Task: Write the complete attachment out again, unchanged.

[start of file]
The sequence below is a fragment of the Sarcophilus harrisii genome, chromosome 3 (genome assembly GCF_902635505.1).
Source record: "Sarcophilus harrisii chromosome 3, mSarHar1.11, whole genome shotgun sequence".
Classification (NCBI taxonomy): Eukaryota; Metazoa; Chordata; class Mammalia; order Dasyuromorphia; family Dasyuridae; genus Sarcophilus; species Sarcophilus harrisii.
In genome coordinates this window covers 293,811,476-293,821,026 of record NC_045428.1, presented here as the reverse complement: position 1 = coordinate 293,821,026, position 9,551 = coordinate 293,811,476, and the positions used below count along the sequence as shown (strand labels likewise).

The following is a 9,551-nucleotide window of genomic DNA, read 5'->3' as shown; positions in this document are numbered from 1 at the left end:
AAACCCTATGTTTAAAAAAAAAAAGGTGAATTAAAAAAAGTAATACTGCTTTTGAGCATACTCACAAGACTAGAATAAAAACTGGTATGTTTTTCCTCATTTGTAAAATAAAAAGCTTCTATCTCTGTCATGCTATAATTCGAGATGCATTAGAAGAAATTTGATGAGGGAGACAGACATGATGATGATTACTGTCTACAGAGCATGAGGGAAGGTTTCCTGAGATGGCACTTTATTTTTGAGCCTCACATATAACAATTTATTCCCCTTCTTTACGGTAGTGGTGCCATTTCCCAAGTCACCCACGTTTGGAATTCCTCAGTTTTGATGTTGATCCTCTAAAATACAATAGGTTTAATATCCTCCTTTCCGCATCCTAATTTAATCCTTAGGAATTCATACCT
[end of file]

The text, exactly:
The sequence below is a fragment of the Sarcophilus harrisii genome, chromosome 3 (genome assembly GCF_902635505.1).
Source record: "Sarcophilus harrisii chromosome 3, mSarHar1.11, whole genome shotgun sequence".
Classification (NCBI taxonomy): Eukaryota; Metazoa; Chordata; class Mammalia; order Dasyuromorphia; family Dasyuridae; genus Sarcophilus; species Sarcophilus harrisii.
In genome coordinates this window covers 293,811,476-293,821,026 of record NC_045428.1, presented here as the reverse complement: position 1 = coordinate 293,821,026, position 9,551 = coordinate 293,811,476, and the positions used below count along the sequence as shown (strand labels likewise).

The following is a 9,551-nucleotide window of genomic DNA, read 5'->3' as shown; positions in this document are numbered from 1 at the left end:
AAACCCTATGTTTAAAAAAAAAAAGGTGAATTAAAAAAAGTAATACTGCTTTTGAGCATACTCACAAGACTAGAATAAAAACTGGTATGTTTTTCCTCATTTGTAAAATAAAAAGCTTCTATCTCTGTCATGCTATAATTCGAGATGCATTAGAAGAAATTTGATGAGGGAGACAGACATGATGATGATTACTGTCTACAGAGCATGAGGGAAGGTTTCCTGAGATGGCACTTTATTTTTGAGCCTCACATATAACAATTTATTCCCCTTCTTTACGGTAGTGGTGCCATTTCCCAAGTCACCCACGTTTGGAATTCCTCAGTTTTGATGTTGATCCTCTAAAATACAATAGGTTTAATATCCTCCTTTCCGCATCCTAATTTAATCCTTAGGAATTCATACCT